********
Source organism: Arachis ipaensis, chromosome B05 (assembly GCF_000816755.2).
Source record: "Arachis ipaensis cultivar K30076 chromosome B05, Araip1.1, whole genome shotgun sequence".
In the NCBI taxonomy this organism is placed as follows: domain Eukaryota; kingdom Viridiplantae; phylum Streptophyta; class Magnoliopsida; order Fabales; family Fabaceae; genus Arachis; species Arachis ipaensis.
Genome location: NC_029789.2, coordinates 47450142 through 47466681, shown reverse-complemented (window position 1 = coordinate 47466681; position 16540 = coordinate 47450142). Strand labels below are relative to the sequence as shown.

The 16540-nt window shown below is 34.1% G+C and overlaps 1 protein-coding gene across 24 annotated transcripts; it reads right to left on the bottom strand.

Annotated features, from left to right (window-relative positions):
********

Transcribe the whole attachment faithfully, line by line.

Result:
Source organism: Arachis ipaensis, chromosome B05 (assembly GCF_000816755.2).
Source record: "Arachis ipaensis cultivar K30076 chromosome B05, Araip1.1, whole genome shotgun sequence".
In the NCBI taxonomy this organism is placed as follows: domain Eukaryota; kingdom Viridiplantae; phylum Streptophyta; class Magnoliopsida; order Fabales; family Fabaceae; genus Arachis; species Arachis ipaensis.
Genome location: NC_029789.2, coordinates 47450142 through 47466681, shown reverse-complemented (window position 1 = coordinate 47466681; position 16540 = coordinate 47450142). Strand labels below are relative to the sequence as shown.

The 16540-nt window shown below is 34.1% G+C and overlaps 1 protein-coding gene across 24 annotated transcripts; it reads right to left on the bottom strand.

Annotated features, from left to right (window-relative positions):